So, we all know that we have to cite sources, right? Citing is how we show our readers where we get our information and where to find out more about the topic. But the whole process of managing a bibliography is a lot of work. It's easy to let it slide. Reading new ideas and writing a new draft is much more fun than typing out a Works Cited list, not to mention changing it whenever you add or remove sources. And then there's proofreading it.
There are many software packages which automate the technical side of library research. They create a database of your sources and they link that information to your draft so you never have to type anything more than once. My favorite of these packages is 100% free and it works in the Firefox browser as a plug-in. It saves you some typing by grabbing the bibliographic details on the web page you're browsing. It can even download the PDF of journal articles if it is available. It's called Zotero and it's available for download at http://zotero.org. This is a brief nontechnical overview of using Zotero to record sources you've found, edit their citation information, and then using another plugin in your word processor, automatically creating and updating in-text citations and a bibliography.
Go to http://zotero.org and download the plugin. This is a mostly automatic process, much like other Firefox extensions. This creates a menu item under Tools. When open, it adds an additional panel on your browser window. This is how you view, organize and edit your database of sources.
The neat thing about Zotero is that you can mainly use it indirectly, as part of the process of browsing web pages. Say you are searching for an article by Roy Wagner entitled “Analogic Kinship: A Daribi Example” (Wagner 1977). You might go to JSTOR (http://jstor.org) and search for this by the title. When you land on the entry page of this citation, you'll see a small 'paper' icon on the right of the browser address bar. Click on this and the item will be saved as a source in your Zotero database. When browsing an individual entry page in an academic index or repository, the article PDF will also be downloaded. You need to be on the campus network or connecting via a proxy to get the PDFs.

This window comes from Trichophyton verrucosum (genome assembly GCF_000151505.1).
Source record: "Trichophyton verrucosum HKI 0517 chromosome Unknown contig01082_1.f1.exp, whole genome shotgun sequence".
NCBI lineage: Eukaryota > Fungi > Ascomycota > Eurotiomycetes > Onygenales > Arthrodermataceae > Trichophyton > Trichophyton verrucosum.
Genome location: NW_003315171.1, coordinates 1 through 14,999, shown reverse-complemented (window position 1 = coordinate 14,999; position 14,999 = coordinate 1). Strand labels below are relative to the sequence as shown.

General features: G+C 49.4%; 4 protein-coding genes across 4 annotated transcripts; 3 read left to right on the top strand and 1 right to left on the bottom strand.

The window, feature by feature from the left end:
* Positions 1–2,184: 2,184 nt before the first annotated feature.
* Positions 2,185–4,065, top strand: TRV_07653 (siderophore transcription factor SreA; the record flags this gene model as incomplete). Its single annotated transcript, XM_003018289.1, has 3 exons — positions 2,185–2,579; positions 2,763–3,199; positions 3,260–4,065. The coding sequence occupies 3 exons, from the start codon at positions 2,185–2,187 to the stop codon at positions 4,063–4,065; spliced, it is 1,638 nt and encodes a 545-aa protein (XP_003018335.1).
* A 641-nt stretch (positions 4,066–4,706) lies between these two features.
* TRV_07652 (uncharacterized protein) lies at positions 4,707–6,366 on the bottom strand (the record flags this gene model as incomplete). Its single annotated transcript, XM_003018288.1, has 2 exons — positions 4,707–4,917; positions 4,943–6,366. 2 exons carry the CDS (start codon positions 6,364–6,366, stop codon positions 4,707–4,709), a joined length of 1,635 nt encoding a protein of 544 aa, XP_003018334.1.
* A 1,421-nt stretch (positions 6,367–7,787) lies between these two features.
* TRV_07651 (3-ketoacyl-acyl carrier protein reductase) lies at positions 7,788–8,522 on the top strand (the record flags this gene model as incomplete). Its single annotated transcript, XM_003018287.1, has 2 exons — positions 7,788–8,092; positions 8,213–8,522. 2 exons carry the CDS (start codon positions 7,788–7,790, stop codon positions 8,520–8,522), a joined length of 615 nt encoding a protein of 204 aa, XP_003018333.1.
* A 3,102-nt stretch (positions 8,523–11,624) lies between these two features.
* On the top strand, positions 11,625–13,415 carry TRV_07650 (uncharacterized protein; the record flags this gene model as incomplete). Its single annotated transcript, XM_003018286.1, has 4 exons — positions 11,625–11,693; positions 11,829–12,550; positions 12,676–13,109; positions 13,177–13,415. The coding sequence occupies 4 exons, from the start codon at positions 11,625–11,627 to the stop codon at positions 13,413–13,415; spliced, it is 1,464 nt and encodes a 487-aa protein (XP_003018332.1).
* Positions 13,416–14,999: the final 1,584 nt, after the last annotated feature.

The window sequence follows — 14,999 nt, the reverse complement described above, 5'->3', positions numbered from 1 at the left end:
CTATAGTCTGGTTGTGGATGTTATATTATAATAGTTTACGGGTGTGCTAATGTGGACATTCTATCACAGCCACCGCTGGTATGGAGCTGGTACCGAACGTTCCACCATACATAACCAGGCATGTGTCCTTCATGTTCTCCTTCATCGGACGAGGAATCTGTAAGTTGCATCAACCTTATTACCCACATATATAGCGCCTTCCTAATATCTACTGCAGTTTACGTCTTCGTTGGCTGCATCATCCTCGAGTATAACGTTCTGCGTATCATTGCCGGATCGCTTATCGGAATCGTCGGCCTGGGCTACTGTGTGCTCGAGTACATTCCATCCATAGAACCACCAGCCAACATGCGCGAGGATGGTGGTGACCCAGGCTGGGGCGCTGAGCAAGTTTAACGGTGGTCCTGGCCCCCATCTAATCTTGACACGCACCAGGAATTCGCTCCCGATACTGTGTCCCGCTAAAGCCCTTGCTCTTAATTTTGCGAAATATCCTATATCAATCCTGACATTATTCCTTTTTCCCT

There is a quirk with JSTOR and Zotero. You must click on 'View PDF' near the top of the browser page (under 'Tools') and in the pop-up bubble, click the link that says 'Accept the JSTOR terms and conditions and…'. This opens a new window and begins to download the PDF. You can close this window. Now Zotero can download the PDF and store in its database with the citation information. Most other indexes of journal articles allow Zotero to grab everything without any intervention. Each index provider sets things up differently and Zotero needs to try different things for each one, so be aware that one index will not work the same as another.
You do need to double-check Zotero's work. Open the Zotero interface (In Firefox, Tools > Zotero; or click the 'Z' icon on the main tool bar). In the main (center) window, you'll see a list of entries in the main Zotero library. Roy Wagner's article is the most recent addition, so it is on top. Select it. The right window displays the details of this record. Notice that the first piece of information is “Item type,” and it is set to “Journal article.” Each type of item—books, newspaper articles, chapters in an edited collection, and journal articles—has its own information fields associated with it that is necessary for identifying and citing an item as a source. You'll see that Zotero has automatically identified the information on the JSTOR page as being an individual entry for a journal article, and so it invites you to save it with a 'Journal article' icon (a little paper with lines on it). Now try looking up a book in the Fisher library catalog and saving it to the Zotero database. Try it with Amazon.com too.